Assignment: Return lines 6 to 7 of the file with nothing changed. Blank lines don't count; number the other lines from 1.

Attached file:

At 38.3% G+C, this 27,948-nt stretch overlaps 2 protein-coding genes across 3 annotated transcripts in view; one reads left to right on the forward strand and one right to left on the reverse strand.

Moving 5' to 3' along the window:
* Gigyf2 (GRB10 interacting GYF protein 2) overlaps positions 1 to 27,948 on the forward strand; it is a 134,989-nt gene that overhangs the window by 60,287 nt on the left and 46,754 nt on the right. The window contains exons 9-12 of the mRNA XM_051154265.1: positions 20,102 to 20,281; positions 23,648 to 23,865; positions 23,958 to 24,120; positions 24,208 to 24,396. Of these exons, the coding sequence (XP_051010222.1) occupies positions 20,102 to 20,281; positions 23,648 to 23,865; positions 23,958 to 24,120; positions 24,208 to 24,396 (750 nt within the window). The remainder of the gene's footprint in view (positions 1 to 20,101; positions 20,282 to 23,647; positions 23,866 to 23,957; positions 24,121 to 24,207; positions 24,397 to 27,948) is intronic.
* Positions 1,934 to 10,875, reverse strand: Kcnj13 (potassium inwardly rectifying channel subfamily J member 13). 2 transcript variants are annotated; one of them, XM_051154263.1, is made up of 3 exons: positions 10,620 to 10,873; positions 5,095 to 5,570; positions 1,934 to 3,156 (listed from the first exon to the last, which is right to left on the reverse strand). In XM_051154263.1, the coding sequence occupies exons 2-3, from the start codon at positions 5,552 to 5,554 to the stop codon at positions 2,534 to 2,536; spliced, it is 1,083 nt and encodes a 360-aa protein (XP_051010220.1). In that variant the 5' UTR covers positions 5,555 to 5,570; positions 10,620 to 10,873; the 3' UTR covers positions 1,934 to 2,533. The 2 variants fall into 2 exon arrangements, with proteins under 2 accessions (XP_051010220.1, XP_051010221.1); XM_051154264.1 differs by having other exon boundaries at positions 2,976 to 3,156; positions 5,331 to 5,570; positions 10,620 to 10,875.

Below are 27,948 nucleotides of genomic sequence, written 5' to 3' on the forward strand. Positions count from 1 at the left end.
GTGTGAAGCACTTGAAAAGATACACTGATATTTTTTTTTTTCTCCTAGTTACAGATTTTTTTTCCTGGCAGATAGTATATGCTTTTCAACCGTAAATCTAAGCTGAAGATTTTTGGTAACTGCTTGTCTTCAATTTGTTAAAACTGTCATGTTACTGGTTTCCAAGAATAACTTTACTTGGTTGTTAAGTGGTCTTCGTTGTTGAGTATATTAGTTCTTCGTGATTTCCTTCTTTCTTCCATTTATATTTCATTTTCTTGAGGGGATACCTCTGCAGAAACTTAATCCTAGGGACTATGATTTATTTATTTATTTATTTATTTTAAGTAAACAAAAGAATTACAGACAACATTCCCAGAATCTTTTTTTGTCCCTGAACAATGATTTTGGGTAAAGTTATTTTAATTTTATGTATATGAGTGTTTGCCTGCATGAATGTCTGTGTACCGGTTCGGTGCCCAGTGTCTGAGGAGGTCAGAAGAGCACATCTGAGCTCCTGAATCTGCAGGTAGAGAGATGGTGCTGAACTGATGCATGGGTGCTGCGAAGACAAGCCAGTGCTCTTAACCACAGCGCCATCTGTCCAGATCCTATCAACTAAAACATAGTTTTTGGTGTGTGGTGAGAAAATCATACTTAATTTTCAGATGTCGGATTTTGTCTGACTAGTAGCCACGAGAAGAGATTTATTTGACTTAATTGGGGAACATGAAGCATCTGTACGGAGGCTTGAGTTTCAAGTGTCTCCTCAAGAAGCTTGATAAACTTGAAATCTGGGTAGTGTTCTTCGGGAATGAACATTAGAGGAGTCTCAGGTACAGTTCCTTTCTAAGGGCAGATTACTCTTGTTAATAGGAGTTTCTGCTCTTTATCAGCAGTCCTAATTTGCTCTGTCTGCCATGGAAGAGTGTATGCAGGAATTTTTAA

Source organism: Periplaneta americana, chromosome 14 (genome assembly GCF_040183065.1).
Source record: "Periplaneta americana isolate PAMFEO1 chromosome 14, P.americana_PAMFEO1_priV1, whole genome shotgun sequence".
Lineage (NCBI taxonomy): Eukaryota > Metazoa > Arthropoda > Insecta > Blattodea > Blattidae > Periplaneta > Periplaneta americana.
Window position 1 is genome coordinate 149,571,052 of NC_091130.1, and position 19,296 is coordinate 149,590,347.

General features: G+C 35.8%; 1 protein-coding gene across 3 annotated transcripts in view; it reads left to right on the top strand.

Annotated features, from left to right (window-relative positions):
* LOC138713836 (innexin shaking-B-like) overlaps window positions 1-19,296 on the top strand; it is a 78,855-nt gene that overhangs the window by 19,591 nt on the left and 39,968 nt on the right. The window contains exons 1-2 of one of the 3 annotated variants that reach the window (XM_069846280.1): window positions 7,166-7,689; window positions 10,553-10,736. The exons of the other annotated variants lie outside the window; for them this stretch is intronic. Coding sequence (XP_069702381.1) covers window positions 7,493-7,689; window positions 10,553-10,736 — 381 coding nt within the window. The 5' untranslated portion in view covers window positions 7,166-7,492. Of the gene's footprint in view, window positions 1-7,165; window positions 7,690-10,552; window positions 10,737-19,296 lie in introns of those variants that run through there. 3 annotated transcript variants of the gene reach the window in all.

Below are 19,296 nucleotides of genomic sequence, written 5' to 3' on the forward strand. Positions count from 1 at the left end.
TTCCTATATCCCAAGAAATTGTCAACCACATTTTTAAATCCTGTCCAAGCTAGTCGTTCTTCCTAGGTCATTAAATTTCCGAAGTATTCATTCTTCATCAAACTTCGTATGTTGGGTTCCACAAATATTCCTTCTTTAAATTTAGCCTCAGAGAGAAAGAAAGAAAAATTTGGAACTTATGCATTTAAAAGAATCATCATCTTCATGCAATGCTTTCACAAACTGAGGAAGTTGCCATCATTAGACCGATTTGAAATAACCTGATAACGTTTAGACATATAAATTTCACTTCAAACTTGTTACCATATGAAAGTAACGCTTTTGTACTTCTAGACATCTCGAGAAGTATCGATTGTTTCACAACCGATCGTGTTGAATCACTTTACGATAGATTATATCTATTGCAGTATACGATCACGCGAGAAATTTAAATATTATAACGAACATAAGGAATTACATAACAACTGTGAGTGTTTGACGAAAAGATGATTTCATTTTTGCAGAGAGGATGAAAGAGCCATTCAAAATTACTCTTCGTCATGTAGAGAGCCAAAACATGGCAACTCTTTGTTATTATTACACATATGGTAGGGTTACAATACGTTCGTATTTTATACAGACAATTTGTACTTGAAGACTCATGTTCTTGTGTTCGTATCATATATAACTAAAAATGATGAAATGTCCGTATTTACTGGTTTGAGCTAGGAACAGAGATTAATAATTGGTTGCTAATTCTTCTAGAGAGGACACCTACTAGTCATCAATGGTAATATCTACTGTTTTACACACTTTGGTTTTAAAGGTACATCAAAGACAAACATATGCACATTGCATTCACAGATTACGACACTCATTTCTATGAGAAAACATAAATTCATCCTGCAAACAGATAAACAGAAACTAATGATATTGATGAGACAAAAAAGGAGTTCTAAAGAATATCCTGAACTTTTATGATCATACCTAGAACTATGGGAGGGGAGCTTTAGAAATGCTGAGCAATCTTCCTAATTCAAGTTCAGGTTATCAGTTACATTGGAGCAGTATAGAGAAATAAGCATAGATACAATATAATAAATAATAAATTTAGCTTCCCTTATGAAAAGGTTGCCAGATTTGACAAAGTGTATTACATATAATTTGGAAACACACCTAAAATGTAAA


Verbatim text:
GTGTGAAGCACTTGAAAAGATACACTGATATTTTTTTTTTTCTCCTAGTTACAGATTTTTTTTCCTGGCAGATAGTATATGCTTTTCAACCGTAAATCTAAGCTGAAGATTTTTGGTAACTGCTTGTCTTCAATTTGTTAAAACTGTCATGTTACTGGTTTCCAAGAATAACTTTACTTGGTTGTTAAGTGGTCTTCGTTGTTGAGTATATTAGTTCTTCGTGATTTCCTTCTTTCTTCCATTTATATTTCATTTTCTTGAGGGGATACCTCTGCAGAAACTTAATCCTAGGGACTATGATTTATTTATTTATTTATTTATTTTAAGTAAACAAAAGAATTACAGACAACATTCCCAGAATCTTTTTTTGTCCCTGAACAATGATTTTGGGTAAAGTTATTTTAATTTTATGTATATGAGTGTTTGCCTGCATGAATGTCTGTGTACCGGTTCGGTGCCCAGTGTCTGAGGAGGTCAGAAGAGCACATCTGAGCTCCTGAATCTGCAGGTAGAGAGATGGTGCTGAACTGATGCATGGGTGCTGCGAAGACAAGCCAGTGCTCTTAACCACAGCGCCATCTGTCCAGATCCTATCAACTAAAACATAGTTTTTGGTGTGTGGTGAGAAAATCATACTTAATTTTCAGATGTCGGATTTTGTCTGACTAGTAGCCACGAGAAGAGATTTATTTGACTTAATTGGGGAACATGAAGCATCTGTACGGAGGCTTGAGTTTCAAGTGTCTCCTCAAGAAGCTTGATAAACTTGAAATCTGGGTAGTGTTCTTCGGGAATGAACATTAGAGGAGTCTCAGGTACAGTTCCTTTCTAAGGGCAGATTACTCTTGTTAATAGGAGTTTCTGCTCTTTATCAGCAGTCCTAATTTGCTCTGTCTGCCATGGAAGAGTGTATGCAGGAATTTTTAA

Source organism: Periplaneta americana, chromosome 14 (genome assembly GCF_040183065.1).